Albany Georgia Walking Tour
This tour begins at the Albany Civil Rights Institute and includes a variety of landmarks including historic homes and churches as well as monuments and markers. More entries will be added soon.
Now the location of Theatre Albany, the John A. Davis House is historically significant for its architecture and association with Davis, who was a prominent local and state figure and owner of the house after the Civil War. Constructed around 1853, the house is an outstanding example of Italianate Villa architecture, which is uncommon in Georgia. Its brick construction is also notable since brick was somewhat rarely used in the antebellum period. The house features a two-story portico with large Corinthian columns supporting a large entablature, and a wrap around porch with smaller Corinthian columns. Attached to the house is the theater (which contains the stage and auditorium) built in the 1960s.
The United States Post Office and Courthouse building has served Albany residents since its construction in 1912. In terms of design, it is an excellent example of Second Renaissance Revival architecture, which contributes to its important status for the community. The building, which was designed by U.S. Supervising Architect James Knox Taylor, features decorative brickwork that forms a variety of designs across the exterior. These include pilasters (columns) and tall arches that surround first and second-floor windows. Other notable features include a stone cornice that wraps around the perimeter on the third floor and a clay tile roof. The building continues to serve its original purpose.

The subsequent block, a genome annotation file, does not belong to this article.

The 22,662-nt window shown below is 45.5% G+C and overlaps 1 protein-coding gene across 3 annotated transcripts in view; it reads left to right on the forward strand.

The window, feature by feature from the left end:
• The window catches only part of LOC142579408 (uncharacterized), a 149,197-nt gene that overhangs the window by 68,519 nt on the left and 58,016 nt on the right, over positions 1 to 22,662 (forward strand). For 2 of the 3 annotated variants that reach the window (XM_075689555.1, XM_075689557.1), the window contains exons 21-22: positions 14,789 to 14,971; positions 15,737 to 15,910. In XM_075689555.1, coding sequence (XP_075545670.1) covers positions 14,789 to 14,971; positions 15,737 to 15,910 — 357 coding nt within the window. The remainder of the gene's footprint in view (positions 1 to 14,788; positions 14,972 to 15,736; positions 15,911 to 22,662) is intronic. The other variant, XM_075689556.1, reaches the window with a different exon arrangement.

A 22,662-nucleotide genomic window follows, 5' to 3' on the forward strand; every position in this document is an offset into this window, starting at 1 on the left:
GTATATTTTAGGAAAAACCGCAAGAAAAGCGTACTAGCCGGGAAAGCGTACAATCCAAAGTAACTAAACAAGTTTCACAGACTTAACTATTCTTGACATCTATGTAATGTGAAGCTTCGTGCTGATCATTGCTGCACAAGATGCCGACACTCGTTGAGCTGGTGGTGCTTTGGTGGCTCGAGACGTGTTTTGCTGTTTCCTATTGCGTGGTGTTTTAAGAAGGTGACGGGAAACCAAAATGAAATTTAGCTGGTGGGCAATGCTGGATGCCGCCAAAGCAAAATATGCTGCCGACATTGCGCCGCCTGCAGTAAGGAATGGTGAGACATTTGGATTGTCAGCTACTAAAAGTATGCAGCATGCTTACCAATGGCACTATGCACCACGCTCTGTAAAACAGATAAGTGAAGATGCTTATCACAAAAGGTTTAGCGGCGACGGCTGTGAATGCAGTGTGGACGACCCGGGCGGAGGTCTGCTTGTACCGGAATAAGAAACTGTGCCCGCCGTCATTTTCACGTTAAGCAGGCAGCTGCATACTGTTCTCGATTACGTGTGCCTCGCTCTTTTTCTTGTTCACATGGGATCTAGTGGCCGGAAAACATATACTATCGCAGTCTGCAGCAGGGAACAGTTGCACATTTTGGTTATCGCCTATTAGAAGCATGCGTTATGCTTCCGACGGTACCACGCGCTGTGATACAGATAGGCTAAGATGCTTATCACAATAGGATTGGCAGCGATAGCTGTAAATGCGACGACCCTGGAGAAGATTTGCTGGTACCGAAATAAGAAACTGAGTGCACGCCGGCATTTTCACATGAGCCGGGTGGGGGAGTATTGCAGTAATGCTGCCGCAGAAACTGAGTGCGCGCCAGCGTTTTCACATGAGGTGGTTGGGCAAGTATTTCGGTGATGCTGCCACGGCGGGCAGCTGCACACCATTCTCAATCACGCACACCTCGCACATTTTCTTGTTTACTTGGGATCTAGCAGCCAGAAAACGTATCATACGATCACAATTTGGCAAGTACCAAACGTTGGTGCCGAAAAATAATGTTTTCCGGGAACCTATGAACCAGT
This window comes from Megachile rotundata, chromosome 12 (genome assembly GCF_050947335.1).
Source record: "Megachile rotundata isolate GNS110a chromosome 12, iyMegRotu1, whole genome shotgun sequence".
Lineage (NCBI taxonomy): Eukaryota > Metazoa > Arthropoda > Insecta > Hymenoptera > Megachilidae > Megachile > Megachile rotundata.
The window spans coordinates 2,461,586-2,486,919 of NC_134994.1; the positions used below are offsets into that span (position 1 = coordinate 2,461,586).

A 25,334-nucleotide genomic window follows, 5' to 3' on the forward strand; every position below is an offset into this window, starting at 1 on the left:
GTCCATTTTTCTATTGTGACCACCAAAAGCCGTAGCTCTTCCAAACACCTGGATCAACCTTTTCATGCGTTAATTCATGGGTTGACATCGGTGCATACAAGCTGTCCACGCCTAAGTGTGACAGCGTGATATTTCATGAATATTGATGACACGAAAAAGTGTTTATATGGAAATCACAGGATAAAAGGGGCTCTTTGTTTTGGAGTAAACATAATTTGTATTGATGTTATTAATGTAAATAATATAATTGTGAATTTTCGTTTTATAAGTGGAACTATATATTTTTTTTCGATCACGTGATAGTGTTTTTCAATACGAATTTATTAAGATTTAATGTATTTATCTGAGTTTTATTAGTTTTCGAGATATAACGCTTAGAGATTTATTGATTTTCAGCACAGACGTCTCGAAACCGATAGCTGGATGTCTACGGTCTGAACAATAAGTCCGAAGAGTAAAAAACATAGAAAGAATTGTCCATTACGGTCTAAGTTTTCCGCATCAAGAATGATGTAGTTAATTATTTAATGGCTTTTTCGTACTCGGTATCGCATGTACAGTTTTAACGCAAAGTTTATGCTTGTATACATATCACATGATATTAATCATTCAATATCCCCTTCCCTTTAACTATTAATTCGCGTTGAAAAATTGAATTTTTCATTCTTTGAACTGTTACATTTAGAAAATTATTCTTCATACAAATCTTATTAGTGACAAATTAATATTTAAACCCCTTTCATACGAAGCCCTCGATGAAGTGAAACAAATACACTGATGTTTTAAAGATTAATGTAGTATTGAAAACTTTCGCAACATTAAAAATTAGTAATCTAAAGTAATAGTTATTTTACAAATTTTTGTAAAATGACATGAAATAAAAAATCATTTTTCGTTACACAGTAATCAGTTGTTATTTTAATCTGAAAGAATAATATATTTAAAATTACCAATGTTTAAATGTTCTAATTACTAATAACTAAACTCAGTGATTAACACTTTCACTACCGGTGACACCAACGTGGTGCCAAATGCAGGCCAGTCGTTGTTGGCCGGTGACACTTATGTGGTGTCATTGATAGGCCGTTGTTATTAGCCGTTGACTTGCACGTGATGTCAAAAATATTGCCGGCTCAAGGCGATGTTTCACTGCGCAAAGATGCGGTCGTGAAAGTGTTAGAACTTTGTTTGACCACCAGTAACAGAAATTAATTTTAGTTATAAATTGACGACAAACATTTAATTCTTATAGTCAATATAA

Hungarian immigrant Samuel Farkas built this beautiful home in 1889. The two-and-a-half story building is an exceptional example of Second Empire architecture and as such is one of the most striking homes in Albany. It features a mansard roof with "fish scale" slate shingles and pedimented dormers, an imposing main entrance with large pillars, arched windows with white keystones, and a one-story parlor on the east side of the house. It is a private home today but is easily viewed from the street.
The Albany Municipal Auditorium has been a vital civic and entertainment venue for the city since it was built in 1916. It has also been the home of the Albany Symphony Orchestra since 1990. Designed by architect A. Ten Eyck Brown, the auditorium is a striking building featuring a main entrance with a overhanging marquee, drip-moulded brick bands encircling the building, bands of marble, and a decorative shield at the top center with the letters "M" and "A" superimposed on each other. The auditorium was added to the National Register of Historic Places in 1974.
Now an apartment building, this historic building is the former New Albany Hotel. It was erected in 1925 and is notable for its architecture and impact on the city's economy in the 1920s and 1930s. As for design, the building is a fine example of Georgian architecture. Interesting features include decorative Dutch Cross bond brickwork on the sixth floor, a pedimented parapet, quoins (stones blocks at the corners of walls), arched windows with fanlights, and a porch with Doric columns. The building was added to the National Register of Historic Places in 1982.